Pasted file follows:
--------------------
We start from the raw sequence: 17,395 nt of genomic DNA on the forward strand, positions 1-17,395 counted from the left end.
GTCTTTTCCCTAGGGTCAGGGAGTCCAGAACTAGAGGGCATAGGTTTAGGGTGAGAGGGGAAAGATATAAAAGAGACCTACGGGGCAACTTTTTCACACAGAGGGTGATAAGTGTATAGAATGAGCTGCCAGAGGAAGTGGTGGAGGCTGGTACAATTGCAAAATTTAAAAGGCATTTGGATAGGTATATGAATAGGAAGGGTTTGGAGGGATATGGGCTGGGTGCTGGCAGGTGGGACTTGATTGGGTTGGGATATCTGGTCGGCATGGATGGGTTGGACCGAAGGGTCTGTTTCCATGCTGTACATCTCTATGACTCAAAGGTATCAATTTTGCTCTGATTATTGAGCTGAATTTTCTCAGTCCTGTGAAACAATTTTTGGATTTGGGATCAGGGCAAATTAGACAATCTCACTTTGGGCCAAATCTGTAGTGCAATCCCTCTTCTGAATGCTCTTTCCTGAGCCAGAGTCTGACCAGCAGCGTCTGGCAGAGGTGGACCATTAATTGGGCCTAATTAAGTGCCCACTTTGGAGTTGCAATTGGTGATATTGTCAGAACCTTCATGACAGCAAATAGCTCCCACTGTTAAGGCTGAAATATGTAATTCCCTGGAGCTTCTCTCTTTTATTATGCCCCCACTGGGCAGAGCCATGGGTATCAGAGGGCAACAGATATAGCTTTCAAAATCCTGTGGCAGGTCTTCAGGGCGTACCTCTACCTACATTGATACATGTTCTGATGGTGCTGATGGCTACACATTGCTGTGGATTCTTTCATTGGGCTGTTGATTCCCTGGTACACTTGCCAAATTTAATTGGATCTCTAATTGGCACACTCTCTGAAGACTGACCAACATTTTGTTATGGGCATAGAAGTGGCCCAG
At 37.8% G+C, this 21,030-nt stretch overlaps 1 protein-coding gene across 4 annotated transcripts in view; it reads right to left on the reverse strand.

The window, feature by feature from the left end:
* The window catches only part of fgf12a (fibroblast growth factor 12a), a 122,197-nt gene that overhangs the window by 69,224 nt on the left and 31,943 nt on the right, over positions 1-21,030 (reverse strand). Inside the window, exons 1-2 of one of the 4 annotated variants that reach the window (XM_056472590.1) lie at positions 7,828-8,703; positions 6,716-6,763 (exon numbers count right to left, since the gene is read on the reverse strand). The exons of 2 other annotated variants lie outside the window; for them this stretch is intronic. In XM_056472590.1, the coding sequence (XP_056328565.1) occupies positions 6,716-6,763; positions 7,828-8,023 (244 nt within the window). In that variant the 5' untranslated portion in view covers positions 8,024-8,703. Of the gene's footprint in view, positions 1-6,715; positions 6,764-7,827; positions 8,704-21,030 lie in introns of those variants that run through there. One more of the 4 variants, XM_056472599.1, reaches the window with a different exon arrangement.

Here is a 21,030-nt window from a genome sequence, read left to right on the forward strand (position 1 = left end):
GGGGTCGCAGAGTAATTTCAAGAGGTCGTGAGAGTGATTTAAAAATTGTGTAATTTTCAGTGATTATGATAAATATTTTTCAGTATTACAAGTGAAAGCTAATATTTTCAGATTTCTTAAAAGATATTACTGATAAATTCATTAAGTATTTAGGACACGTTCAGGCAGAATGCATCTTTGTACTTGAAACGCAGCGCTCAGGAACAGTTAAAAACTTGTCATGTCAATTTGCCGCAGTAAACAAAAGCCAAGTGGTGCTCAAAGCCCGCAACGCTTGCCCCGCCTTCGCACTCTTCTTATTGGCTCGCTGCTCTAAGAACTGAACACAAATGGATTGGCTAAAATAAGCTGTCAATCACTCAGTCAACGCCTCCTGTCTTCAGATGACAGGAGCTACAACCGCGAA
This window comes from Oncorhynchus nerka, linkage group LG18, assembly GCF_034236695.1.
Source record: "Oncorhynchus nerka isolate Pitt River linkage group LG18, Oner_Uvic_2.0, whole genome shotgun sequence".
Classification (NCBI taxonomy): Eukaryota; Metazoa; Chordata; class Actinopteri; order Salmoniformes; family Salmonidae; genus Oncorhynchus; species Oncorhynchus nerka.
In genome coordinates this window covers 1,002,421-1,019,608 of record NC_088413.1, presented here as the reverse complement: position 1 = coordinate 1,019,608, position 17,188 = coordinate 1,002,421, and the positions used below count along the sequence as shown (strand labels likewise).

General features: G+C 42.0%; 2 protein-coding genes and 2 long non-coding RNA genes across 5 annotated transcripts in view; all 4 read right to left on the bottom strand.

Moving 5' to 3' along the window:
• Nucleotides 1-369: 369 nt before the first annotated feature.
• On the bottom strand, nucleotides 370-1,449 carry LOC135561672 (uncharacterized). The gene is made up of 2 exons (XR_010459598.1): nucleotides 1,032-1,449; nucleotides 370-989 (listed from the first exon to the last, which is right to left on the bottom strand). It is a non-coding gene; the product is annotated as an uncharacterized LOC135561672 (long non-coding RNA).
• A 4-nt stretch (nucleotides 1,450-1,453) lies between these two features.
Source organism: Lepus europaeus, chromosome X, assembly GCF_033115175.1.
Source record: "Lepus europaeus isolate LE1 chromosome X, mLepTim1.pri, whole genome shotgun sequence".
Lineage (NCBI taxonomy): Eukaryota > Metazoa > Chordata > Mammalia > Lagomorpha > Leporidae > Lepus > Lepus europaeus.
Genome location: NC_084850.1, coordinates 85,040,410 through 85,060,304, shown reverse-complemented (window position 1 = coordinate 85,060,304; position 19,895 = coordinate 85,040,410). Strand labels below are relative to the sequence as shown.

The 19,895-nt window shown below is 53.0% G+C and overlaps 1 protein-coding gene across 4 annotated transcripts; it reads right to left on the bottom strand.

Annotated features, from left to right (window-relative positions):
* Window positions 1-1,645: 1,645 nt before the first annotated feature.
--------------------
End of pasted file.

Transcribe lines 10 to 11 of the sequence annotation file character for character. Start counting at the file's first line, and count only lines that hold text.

Classification (NCBI taxonomy): Eukaryota; Metazoa; Chordata; class Actinopteri; order Salmoniformes; family Salmonidae; genus Oncorhynchus; species Oncorhynchus nerka.
In genome coordinates this window covers 1,002,421-1,019,608 of record NC_088413.1, presented here as the reverse complement: position 1 = coordinate 1,019,608, position 17,188 = coordinate 1,002,421, and the positions used below count along the sequence as shown (strand labels likewise).